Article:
Frank Wildhorn and Don Black’s score for this 2011 musical sounds exemplary. With consistently strong songs and smart lyrics, this is a show that can hold its head high. While not all the numbers feel as if they belong in a story about criminals – and the sense of time and place for these depression era degenerates isn’t convincing – there is barely a weak number to be heard.
The entire cast enjoys this solid material. The production has fine leads, with Frances Mayli McCann and Jordan Luke Gage taking the title roles. Given the stronger written part, Gage’s acting impresses. Director Nick Winston’s production is a quality affair. Although small, the venue feels appropriate for the show and the design from Philip Witcomb is neat, if far from lavish.
Problems arise with Ivan Menchell’s book and the characterisations here. Time spent on Bonnie and Clyde, looking at their motivations and insecurities, is rewarding. But secondary roles – Clyde’s brother and his wife, as well as a law man who holds a torch for Bonnie – are poor. The performers – George Maguire, Natalie McQueen and Cleve September – sound good, but the roles are written either too comic or too sincere. These issues are worse when it comes to the crime couple’s parents.
Such poor parts are an especial shame, since focusing on how others feel and are affected by Bonnie and Clyde is the show’s smart move. Taking criminals as your protagonists in any drama must be handled sensitively. This show generally avoids the danger, as aspirations for fame seem silly and both fall into violence in a convincingly chaotic fashion. If there’s a little too much sympathy for the gangsters, the show never leaves us in any doubt about how destructive they are. And it really does sound great along the way.
Another musical to plunder a band’s back catalogue, Sunny Afternoon uses the music of The Kinks to tell the story of this seminal Sixties band. The show is closer to its subjects than similar efforts, as the original story is by songwriter and star of the band, Ray Davies. Whether Davies’ proximity to the project is a good thing is an open question; the show has an authentic ring but leans towards bias. A big hit with Kinks fans at the Hampstead Theatre, where the production started life, the show’s move into West End will be a test of its wider appeal.
As the success of the band attests, this is an impressive list of hits to work with. Even those born the wrong side of the 60s will know many of the tunes. Adapting the songs for the stage is boldly done; an a cappella version of Days is particularly noteworthy. But pop songs and show tunes are different things and the switch to the stage isn’t entirely a success. Too many of the hits are nodded at and shoe horned in. Let’s just say I would rather buy a ‘best of’ album than a cast recording.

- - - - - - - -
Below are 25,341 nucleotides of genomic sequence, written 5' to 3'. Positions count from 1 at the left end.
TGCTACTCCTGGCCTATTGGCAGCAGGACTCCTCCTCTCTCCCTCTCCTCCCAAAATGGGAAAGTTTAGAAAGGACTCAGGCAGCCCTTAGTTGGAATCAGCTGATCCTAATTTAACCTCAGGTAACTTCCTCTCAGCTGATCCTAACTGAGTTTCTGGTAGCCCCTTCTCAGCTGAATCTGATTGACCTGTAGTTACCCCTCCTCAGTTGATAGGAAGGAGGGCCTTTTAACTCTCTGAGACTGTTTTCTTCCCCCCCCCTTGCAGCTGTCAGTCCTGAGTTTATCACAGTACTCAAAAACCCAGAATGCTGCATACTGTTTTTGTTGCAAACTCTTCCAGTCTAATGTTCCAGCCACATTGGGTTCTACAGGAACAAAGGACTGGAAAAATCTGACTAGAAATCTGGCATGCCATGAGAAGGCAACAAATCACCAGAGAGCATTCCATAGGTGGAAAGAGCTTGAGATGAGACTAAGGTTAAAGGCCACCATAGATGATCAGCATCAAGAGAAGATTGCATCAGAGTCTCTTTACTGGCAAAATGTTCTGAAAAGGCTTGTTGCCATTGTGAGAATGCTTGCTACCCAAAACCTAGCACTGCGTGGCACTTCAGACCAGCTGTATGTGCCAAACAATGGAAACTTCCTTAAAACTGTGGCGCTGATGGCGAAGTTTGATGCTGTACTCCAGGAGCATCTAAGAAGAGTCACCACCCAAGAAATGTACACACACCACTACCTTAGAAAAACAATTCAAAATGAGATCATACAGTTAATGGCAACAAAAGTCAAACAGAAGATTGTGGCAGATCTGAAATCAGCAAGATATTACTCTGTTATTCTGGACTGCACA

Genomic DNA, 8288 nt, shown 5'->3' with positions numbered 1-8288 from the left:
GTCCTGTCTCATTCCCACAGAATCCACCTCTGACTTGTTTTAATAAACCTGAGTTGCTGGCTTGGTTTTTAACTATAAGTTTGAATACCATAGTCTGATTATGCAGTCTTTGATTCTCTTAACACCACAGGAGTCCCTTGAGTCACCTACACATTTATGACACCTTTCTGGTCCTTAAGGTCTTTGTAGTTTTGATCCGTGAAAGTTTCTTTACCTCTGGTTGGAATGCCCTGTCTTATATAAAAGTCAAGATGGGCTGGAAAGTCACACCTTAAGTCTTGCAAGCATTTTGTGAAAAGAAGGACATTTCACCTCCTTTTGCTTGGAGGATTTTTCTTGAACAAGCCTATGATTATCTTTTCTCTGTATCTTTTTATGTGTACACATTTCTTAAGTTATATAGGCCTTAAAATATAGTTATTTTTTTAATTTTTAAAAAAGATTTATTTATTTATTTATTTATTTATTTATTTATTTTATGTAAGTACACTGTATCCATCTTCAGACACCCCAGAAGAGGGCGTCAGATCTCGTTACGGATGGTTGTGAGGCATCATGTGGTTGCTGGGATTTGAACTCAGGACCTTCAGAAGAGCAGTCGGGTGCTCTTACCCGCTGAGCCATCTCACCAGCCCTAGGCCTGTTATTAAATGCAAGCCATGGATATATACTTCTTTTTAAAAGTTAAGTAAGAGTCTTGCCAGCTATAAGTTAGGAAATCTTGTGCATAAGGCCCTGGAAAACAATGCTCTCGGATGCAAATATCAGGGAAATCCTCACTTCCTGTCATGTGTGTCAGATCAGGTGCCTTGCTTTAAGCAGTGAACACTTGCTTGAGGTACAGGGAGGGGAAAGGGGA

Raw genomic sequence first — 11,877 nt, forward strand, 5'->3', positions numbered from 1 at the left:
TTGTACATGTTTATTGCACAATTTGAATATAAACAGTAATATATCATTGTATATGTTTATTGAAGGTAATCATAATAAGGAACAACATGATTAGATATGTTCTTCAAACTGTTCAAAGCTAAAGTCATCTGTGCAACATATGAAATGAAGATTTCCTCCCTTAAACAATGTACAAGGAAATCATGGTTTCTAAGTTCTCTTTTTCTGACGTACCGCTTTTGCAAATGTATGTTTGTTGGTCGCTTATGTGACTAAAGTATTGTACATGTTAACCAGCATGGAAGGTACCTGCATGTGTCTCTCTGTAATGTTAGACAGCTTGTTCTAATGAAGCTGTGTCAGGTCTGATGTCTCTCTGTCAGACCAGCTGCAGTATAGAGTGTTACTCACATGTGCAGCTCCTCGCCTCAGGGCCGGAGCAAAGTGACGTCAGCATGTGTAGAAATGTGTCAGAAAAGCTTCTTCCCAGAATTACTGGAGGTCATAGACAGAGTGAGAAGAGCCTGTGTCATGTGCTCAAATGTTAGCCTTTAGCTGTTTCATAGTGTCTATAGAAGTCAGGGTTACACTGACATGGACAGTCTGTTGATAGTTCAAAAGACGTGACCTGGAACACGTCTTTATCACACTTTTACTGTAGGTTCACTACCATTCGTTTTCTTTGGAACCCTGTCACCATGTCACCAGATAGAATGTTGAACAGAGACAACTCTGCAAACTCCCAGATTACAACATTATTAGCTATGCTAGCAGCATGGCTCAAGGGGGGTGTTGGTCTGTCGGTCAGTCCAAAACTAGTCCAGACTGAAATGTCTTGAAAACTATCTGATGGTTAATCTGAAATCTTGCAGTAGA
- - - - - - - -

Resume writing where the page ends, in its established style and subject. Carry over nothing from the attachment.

That said, I bet the cast recording is good, as the performances can’t be faulted – everyone involved seems to sing and play multiple instruments. The band is led by John Dagleish as Ray, who has an awful lot to do and creates an appealing central character somewhat against the odds. George Maguire is suitably energetic as his brother Dave, the world’s angriest guitar player. Ned Darrington and Adam Sopp, as band members Peter Quaife and Mick Avory, carve out roles for themselves well. There’s also a lovely part for Davies’ first wife, movingly drawn by writer Joe Penhall and performed with skill by Lillie Flynn. Director Ed Hall’s work is impeccable, creating time for exploring the whole band’s emotions, which makes the evening seem weightier than it really is.
Davies is a reluctant pop star and a miserable one too. It’s acknowledged that the woes of a celebrity puzzle most of us; they create little dramatic tension or sympathy. Amazingly, The Kinks were broke despite their success – yes, those pesky promoters and publishers are the villains. The talented Dominic Tighe and Tam Williams try hard as the toffs making money out of The Kinks but their characters aren’t three dimensional enough. More surprising is the poor depiction of Davies’ working-class father. Penhall’s book makes a stab at another story – Davies’ self-representation as a singer for the people, fighting for musical integrity. Though full of potential, claims made for the music depend on how much of a fan you are – which takes us back to square one.